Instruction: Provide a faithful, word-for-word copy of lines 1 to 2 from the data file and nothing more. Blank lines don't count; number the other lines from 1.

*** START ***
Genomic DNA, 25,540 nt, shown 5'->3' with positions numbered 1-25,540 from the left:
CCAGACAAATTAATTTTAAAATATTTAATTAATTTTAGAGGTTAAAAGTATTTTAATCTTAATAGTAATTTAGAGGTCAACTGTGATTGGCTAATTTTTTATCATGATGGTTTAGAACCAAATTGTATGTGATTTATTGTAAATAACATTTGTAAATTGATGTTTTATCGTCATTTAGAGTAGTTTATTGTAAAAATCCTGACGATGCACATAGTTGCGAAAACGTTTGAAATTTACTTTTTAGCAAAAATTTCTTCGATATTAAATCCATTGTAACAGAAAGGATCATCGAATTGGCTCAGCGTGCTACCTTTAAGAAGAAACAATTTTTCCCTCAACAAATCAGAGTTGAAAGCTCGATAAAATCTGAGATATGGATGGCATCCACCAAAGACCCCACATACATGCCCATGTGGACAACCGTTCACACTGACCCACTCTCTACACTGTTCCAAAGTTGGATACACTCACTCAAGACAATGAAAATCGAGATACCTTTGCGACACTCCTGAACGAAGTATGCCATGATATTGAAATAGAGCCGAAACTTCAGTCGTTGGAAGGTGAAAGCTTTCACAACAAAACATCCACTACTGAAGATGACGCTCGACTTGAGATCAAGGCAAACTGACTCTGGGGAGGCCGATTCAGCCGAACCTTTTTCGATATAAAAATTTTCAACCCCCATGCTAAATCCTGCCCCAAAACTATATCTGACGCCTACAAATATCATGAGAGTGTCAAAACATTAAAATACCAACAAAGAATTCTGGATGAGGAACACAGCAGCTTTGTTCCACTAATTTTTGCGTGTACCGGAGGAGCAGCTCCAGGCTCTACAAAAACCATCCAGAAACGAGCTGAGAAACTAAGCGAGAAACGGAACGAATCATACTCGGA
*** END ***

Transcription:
Genomic DNA, 25,540 nt, shown 5'->3' with positions numbered 1-25,540 from the left:
CCAGACAAATTAATTTTAAAATATTTAATTAATTTTAGAGGTTAAAAGTATTTTAATCTTAATAGTAATTTAGAGGTCAACTGTGATTGGCTAATTTTTTATCATGATGGTTTAGAACCAAATTGTATGTGATTTATTGTAAATAACATTTGTAAATTGATGTTTTATCGTCATTTAGAGTAGTTTATTGTAAAAATCCTGACGATGCACATAGTTGCGAAAACGTTTGAAATTTACTTTTTAGCAAAAATTTCTTCGATATTAAATCCATTGTAACAGAAAGGATCATCGAATTGGCTCAGCGTGCTACCTTTAAGAAGAAACAATTTTTCCCTCAACAAATCAGAGTTGAAAGCTCGATAAAATCTGAGATATGGATGGCATCCACCAAAGACCCCACATACATGCCCATGTGGACAACCGTTCACACTGACCCACTCTCTACACTGTTCCAAAGTTGGATACACTCACTCAAGACAATGAAAATCGAGATACCTTTGCGACACTCCTGAACGAAGTATGCCATGATATTGAAATAGAGCCGAAACTTCAGTCGTTGGAAGGTGAAAGCTTTCACAACAAAACATCCACTACTGAAGATGACGCTCGACTTGAGATCAAGGCAAACTGACTCTGGGGAGGCCGATTCAGCCGAACCTTTTTCGATATAAAAATTTTCAACCCCCATGCTAAATCCTGCCCCAAAACTATATCTGACGCCTACAAATATCATGAGAGTGTCAAAACATTAAAATACCAACAAAGAATTCTGGATGAGGAACACAGCAGCTTTGTTCCACTAATTTTTGCGTGTACCGGAGGAGCAGCTCCAGGCTCTACAAAAACCATCCAGAAACGAGCTGAGAAACTAAGCGAGAAACGGAACGAATCATACTCGGA